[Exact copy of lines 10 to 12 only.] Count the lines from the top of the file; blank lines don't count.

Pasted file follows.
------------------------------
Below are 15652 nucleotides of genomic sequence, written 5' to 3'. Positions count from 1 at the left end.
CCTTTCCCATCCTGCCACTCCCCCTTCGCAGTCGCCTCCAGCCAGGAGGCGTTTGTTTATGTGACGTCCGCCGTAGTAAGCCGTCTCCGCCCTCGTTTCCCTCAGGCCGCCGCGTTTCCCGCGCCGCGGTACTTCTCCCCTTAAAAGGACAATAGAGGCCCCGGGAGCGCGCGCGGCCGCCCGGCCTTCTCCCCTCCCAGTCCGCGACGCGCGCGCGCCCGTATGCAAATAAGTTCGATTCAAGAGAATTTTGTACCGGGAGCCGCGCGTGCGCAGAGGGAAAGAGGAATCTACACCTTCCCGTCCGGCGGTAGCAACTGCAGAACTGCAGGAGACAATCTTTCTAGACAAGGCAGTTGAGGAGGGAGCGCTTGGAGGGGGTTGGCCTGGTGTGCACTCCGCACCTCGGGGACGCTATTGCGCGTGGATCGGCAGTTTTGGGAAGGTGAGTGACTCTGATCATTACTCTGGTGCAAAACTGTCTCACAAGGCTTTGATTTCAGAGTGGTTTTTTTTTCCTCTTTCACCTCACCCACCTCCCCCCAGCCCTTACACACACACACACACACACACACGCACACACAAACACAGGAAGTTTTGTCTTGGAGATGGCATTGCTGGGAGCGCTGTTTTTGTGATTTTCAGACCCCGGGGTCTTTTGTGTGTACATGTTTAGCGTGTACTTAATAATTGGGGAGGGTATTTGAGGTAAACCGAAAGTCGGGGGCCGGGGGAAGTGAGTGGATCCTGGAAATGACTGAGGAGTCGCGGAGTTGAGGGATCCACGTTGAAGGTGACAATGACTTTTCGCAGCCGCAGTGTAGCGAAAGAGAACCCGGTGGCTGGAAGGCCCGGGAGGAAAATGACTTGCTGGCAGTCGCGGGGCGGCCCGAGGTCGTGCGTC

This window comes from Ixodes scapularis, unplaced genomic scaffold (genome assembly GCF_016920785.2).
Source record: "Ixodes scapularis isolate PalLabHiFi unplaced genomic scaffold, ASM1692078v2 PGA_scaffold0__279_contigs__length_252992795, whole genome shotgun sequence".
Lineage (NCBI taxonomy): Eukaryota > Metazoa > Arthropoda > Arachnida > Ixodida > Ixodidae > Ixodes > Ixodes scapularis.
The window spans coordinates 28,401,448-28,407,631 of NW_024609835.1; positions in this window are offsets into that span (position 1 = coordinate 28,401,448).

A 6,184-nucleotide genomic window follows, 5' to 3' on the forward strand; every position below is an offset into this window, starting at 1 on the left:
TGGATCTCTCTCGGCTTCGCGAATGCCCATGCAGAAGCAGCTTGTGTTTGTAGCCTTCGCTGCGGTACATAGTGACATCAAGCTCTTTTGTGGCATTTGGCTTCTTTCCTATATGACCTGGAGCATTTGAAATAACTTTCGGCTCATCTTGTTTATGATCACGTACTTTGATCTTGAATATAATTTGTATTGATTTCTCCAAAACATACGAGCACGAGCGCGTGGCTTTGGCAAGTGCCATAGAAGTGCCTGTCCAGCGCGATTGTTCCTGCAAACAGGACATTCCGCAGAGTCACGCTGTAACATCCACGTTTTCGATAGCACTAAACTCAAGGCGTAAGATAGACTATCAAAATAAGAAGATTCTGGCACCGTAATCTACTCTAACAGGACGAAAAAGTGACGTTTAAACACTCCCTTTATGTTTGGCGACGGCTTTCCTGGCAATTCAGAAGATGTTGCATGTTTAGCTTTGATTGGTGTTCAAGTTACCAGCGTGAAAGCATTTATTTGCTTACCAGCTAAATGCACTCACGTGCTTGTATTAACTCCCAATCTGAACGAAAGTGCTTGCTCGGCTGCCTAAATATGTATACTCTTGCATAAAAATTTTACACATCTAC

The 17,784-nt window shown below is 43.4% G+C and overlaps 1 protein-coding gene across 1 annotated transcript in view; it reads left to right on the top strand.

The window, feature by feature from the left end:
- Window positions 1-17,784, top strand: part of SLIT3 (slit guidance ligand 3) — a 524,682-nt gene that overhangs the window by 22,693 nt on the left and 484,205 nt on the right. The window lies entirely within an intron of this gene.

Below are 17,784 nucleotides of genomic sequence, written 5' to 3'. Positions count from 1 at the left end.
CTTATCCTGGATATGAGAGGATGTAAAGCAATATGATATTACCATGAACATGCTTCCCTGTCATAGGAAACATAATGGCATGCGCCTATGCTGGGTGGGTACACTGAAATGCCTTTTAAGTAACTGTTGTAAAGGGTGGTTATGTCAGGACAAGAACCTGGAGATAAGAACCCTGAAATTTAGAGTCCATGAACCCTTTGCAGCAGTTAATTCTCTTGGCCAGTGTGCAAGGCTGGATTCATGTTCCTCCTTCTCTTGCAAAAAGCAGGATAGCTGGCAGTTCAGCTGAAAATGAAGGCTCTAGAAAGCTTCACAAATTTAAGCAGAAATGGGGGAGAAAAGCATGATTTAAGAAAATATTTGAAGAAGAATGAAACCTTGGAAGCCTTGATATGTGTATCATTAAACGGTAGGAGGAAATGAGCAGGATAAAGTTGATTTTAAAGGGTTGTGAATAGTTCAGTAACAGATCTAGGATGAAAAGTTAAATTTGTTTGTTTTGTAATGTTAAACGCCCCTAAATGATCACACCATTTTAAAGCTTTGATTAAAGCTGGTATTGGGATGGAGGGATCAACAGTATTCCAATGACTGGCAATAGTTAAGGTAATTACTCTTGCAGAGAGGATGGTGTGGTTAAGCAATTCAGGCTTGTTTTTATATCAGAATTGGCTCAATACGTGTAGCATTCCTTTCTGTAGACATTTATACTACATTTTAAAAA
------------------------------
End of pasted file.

The window, feature by feature from the left end:
- Window positions 1-17,784, top strand: part of SLIT3 (slit guidance ligand 3) — a 524,682-nt gene that overhangs the window by 22,693 nt on the left and 484,205 nt on the right. The window lies entirely within an intron of this gene.

Below are 17,784 nucleotides of genomic sequence, written 5' to 3'. Positions count from 1 at the left end.